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Corporate Tax Reductions

The claim of sharp reduction in effective corporate tax rate to 25.11% does not, in fact, represent any significant reduction in the tax burden that the companies bear at present, and hence, the fiscal instrument available for improvement in corporate investment gets blunted. Apart from frittering away the tax potential, this measure will shift the tax burden to individuals. Also, several non-manufacturing companies and a handful of large companies are likely to benefit from the measure.

Indian Statistical System in a Troubled State

The recent furore about key economic statistics in India could only dent the age-old reputation of the official statistical cadre. However, if government control continues trampling upon the autonomy and integrity of the official statistical institutions in the country in this manner, then their reputation of competence and impartiality stands the grave risk of being marred in no time.

Trends and Patterns of Household Indebtedness

Based on the data from the All-India Debt and Investment Surveys, a re-emergence of non-institutional credit agencies in the incidence of household indebtedness is found since the 1990s, especially in the rural areas, reflecting the inadequate social commitments of the institutional agencies due to their contemporary organisational deficiencies. The data, however, do not seem to capture the extent of urban distress in totality. Yet, given the general dearth of evidence on the status of household indebtedness over time, institutions like the Reserve Bank of India and the National Bank for Agriculture and Rural Development should revisit this information to resurrect their roles in strengthening credit delivery to the general population.

Global Education as the Driver of Human Transformation?

The New Wealth of Nations by Surjit S Bhalla, New Delhi: Simon & Schuster India, 2017; pp 207, ₹ 599.

Demonetisation: 1978, the Present and the Aftermath

In the context of the demonetisation of ₹500 and ₹1,000 notes, the issuance of currency and its different denominations are traced over time, while also tracking key macroeconomic features of India's changing economy over the decades. Further, the possible immediate and longer term economic effects of demonetisation are discussed.

A Banker's Account

No Regrets by D N Ghosh; New Delhi: Rupa Publications, 2015; pp xi + 375, ₹695 (hardcover).

Underutilised Fiscal Space

The hike in tax devolution to states by the Fourteenth Finance Commission to give a larger fiscal space to the states has meant sharp cuts for centrally-sponsored schemes. Studying the case of Maharashtra, it is found that without adequate norms and yardsticks of development expenditure, the state has failed to exploit its fiscal potentials.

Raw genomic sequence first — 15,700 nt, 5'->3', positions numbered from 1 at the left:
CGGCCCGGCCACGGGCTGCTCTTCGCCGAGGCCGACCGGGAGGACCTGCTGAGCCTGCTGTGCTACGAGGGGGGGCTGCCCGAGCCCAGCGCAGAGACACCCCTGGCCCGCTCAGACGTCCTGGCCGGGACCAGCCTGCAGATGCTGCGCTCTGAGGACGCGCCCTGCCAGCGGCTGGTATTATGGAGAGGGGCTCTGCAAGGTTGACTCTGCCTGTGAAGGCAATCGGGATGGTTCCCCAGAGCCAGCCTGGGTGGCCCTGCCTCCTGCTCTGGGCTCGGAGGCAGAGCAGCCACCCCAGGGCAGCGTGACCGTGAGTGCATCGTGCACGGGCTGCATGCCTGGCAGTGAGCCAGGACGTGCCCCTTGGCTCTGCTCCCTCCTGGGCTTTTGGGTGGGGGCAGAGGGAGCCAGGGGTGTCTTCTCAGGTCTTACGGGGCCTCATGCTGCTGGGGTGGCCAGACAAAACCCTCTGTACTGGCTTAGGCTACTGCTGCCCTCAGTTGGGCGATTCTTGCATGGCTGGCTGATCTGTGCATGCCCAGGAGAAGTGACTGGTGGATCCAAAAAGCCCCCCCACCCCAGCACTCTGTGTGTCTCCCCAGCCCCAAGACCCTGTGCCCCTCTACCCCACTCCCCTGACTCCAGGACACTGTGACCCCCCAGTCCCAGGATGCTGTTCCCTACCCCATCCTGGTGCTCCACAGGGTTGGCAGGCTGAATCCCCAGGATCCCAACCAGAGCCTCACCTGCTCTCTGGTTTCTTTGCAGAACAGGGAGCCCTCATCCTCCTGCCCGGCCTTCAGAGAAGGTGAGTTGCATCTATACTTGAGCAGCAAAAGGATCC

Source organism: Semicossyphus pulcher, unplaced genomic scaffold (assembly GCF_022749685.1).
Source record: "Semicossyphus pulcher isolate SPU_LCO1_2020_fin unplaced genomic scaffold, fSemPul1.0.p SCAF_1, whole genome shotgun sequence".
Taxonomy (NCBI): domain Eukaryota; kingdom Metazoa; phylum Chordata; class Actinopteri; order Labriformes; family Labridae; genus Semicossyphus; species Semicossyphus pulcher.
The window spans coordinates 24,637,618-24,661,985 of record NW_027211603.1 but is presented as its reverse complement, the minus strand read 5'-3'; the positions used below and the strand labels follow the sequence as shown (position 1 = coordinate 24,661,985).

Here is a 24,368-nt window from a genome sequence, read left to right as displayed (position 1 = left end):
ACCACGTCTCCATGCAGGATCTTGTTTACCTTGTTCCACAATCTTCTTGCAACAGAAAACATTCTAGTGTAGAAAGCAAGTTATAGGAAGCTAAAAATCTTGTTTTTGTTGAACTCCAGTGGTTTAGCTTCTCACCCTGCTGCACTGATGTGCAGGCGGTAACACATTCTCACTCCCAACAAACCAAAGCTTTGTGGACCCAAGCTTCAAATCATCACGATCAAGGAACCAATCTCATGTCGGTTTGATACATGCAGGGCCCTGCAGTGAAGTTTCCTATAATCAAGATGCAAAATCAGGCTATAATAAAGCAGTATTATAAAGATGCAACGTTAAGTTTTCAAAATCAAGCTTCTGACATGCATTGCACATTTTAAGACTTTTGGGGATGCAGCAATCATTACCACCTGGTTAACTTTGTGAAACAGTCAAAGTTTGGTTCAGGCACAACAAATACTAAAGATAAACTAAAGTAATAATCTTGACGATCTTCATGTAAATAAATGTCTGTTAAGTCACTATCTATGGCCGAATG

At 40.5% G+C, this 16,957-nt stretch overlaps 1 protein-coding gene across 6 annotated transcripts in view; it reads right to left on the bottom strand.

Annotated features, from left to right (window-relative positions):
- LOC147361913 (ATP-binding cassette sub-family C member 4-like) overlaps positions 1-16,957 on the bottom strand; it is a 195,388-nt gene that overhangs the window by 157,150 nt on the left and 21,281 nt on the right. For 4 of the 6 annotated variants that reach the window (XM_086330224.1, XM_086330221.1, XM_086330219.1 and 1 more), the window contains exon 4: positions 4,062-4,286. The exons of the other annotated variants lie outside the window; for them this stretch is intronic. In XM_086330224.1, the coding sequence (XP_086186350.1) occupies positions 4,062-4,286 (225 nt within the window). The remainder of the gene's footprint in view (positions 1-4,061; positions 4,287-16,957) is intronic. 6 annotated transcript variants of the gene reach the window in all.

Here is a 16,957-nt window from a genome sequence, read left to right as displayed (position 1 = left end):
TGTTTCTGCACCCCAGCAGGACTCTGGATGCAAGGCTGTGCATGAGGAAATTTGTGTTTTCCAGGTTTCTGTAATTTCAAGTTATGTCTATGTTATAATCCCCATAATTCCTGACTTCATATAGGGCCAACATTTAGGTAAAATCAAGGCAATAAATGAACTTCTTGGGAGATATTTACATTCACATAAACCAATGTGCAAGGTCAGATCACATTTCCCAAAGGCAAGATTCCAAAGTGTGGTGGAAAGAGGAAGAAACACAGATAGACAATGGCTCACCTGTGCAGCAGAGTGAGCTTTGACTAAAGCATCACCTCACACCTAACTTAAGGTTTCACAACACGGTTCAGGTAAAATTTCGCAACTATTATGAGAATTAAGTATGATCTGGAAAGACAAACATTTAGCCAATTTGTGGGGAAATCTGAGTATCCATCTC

Budget 2016

Yet another opportunity--this time blessed by windfall gains from lower global crude oil prices--has been bypassed. Budget 2016 sticks to fiscal consolidation and ends up producing a budget where off-budget borrowings help the numbers showing fiscal rectitude and the budget unrealistically increases tax revenue, and within that focuses on the more regressive indirect taxes.

Continuous Revisions Cast Doubts on GDP Advance Estimates

Two recent press releases by the Central Statistics Office substantially revise the new series of National Accounts Statistics. The new releases are more than just routine updates, and entail methodological changes and incorporate new sources of data, perhaps in response to various critiques. Yet, on comparing the advance estimates released with past such estimates, the CSO's latest growth projections once again turn out to be far too optimistic.

Some Puzzling Features of India's Recent GDP Numbers

An analysis of the end-November 2015 data release of the Central Statistics Offi ce raises some issues that must be kept in mind while discussing the state of India's economy. If past trends are anything to go by, economic growth in 2015-16 will not improve in the last quarter as some seem to hope. The movements in the GDP defl ators and the very odd behaviour of a gradual decline in the investment rate together indicate that growth in 2015-16 will not end as earlier forecast.

Gross Value Added

To estimate gross value added for the manufacturing sector, the 2011-12 National Accounts Statistics series follows the "single deflation" instead of the "double deflation" method. In this note, it is argued that the double deflation method estimates come closer to the Index of Industrial Production growth estimates, and that this reinforces the view that gross value added of manufacturing is overestimated in the 2011-12 series. This has an impact on overall GDP growth numbers, which too end up lower than in the new series.


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